French winemakers have welcomed an agreement between the EU and US to suspend punitive tariffs on goods, in the first move towards resolution of the row between aircraft rivals Airbus and Boeing.
The agreement was announced by European Commission president Ursula von der Leyen after she spoke with new US President Joe Biden on the telephone.
Both the EU, including France, and the US will suspend tariffs for four months.
In a statement, Ms von der Leyen said: “We both committed to focus on resolving our aircraft disputes, based on the work of our respective trade representatives.
"This is excellent news for businesses and industries on both sides of the Atlantic, and a very positive signal for our economic cooperation in the years to come."
The move is the first agreement on the issue since President Biden took office, and is expected to facilitate a permanent resolution of the dispute.
Glad to speak to @POTUS @JoeBiden this afternoon.— Ursula von der Leyen (@vonderleyen) March 5, 2021
As a fresh start for our partnership we agreed to suspend all tariffs related to the Airbus-Boeing disputes on aircraft & non-aircraft products for an initial period of 4 months. We also committed to solving these disputes.
‘Excellent news for winemakers’
France has particularly welcomed the move as the punitive US tariffs had especially affected French winemakers.
The French Foreign Trade Minister Franck Riester welcomed the move, and called it “excellent news for our industry and winemakers” and the “first step in the de-escalation process”.
Mr Riester added: “We will now work with the Commission and our European partners over these four months, to find an agreement on new rules around public support for the aeronautical sector, which works for our interests, and is not naive.”
Economy Minister Bruno Le Maire said: “We are finally leaving the commercial war between the US and Europe, which only created losers. I am celebrating for the French winemakers. Let us continue on the path of cooperation to find a definitive agreement.”
Excellente nouvelle pour notre industrie et nos viticulteurs !— Franck Riester (@franckriester) March 5, 2021
Après cette suspension des tarifs, nous allons poursuivre avec @VDombrovskis les discussions avec les pour résoudre définitivement le contentieux Airbus/Boeing et apaiser la relation commerciale @BrunoLeMaire https://t.co/ARpRsgjXnG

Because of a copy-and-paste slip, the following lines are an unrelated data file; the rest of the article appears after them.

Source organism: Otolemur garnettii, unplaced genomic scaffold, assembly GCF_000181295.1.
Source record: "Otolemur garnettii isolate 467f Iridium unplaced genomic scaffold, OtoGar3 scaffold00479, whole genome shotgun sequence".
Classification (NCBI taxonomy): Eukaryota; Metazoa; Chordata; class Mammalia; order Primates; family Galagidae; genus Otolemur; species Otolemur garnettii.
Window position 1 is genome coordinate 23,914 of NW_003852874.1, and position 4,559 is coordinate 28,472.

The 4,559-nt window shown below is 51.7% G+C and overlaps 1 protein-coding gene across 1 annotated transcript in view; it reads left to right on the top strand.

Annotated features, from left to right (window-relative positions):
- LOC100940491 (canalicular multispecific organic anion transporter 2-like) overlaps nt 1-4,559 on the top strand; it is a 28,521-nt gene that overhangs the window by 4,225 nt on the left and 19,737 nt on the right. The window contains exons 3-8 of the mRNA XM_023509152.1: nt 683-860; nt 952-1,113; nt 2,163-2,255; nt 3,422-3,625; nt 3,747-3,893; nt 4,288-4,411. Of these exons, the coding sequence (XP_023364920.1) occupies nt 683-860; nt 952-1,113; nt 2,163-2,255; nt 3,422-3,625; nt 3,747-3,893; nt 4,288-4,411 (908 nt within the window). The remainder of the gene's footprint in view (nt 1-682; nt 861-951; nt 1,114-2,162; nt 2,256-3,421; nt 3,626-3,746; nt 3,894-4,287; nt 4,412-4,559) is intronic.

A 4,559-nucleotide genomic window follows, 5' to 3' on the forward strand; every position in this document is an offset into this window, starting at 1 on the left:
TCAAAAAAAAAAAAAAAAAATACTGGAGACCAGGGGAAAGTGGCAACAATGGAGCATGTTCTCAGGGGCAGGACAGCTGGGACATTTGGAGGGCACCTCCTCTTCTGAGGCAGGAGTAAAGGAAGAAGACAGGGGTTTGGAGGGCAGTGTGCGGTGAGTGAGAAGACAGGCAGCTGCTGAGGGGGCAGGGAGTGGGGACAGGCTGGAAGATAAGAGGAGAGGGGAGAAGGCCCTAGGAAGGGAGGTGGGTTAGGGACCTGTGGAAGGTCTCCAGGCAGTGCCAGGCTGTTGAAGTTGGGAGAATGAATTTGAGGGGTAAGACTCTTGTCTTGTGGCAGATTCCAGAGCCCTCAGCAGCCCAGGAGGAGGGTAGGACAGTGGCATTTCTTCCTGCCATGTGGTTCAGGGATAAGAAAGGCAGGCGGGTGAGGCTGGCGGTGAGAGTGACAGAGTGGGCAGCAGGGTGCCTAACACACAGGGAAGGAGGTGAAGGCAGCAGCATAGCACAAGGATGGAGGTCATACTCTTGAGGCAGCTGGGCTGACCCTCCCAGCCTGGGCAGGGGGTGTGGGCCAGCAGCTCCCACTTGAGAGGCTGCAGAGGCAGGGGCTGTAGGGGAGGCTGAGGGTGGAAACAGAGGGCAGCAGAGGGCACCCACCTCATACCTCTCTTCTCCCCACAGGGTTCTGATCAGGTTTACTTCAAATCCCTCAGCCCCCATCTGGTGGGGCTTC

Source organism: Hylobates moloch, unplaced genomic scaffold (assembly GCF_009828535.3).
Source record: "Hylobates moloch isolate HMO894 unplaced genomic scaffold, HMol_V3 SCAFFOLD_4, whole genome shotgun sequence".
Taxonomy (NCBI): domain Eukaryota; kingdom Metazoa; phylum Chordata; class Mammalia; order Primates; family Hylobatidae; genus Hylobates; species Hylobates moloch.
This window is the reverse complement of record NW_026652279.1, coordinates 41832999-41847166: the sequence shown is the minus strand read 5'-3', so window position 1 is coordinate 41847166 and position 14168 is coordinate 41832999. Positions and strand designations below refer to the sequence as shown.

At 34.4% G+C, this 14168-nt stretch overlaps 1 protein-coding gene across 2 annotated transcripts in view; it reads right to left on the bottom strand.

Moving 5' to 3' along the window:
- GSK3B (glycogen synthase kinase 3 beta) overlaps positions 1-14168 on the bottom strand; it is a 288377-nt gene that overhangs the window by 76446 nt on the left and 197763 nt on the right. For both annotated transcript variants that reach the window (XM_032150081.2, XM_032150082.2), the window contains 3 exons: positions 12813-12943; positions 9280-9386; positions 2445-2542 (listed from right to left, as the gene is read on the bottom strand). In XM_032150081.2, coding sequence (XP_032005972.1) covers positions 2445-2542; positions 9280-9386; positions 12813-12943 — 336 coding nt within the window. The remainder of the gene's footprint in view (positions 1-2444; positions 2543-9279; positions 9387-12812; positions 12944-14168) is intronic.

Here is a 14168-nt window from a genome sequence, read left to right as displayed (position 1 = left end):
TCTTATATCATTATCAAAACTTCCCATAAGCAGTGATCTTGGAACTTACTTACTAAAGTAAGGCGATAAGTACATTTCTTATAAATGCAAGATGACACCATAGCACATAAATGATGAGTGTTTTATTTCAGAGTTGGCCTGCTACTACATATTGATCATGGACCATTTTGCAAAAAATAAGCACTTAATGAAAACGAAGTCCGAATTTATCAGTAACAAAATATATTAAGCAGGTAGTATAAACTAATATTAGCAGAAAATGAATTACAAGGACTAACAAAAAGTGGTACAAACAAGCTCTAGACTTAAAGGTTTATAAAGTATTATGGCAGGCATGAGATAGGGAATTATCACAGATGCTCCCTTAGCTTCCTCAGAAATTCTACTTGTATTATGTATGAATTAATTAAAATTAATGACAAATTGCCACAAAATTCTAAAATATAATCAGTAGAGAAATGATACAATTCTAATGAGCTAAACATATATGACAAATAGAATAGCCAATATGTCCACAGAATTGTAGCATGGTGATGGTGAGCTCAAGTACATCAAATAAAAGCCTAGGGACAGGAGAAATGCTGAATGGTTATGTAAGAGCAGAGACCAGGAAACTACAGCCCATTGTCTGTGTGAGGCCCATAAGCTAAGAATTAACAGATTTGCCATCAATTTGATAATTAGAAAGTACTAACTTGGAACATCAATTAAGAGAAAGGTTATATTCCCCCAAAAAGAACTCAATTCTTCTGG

In a statement, wine and spirit federation la Fédération française des Exportateurs de Vins et Spiritueux de France (FEVS) said: “This agreement is a relief to all exporters, who have, for 18 months, suffered these unfair taxes due to a conflict that does not involve them.
“[We call] for these four months to be used to find a definitive solution to this never-ending conflict over aeronautics, and to secure our business in the American market.”
Raphaël Delpech, general manager of cognac authority le national interprofessionnel du cognac, told the Agence France-Presse: “[We are expecting] a lot from these four months [but] we feel that our fears have been taken into account and we hope that everything will be done to get out of this absurd situation.”
Jérôme Despey, general secretary of the agricultural union FNSEA, said: "This suspension that we have been asking for months was highly anticipated. Now, within four months, the case must be settled so that the wine industry is no longer hostage to a conflict that has nothing to do with us.”
In a statement, Airbus said: “We welcome USTR’s (US Trade Representative) decision to suspend tariffs for allowing negotiations to take place.
“Airbus supports all necessary actions to create a level-playing field and continues to support a negotiated settlement of this longstanding dispute to avoid lose-lose tariffs.”
Boeing said: “We commend this action...creating an opportunity for serious negotiations to resolve the WTO aircraft dispute. A negotiated settlement will allow the industry to move forward with a genuinely global level playing field for aviation.”
Airbus and Boeing have been involved in a long-running dispute since 2004, over the subject of public subsidies given to both companies, which have been criticised as illegal.
In 2019, the US - then under former President Trump - imposed taxes of almost $7.5 billion (€6.8 billion) on European goods and services imported each year, as part of the row. This included 25% on wine and spirits, and 15% for Airbus planes.
In retaliation, a year later, Brussels imposed €4 billion-worth of taxes on products imported from the US.
The tariffs are said to have cost the French winemaking industry €500 million in 2020 alone. In January this year, then-President Trump extended the tariffs to French cognac and Armagnac.
A similar agreement has also been reached between the US and UK.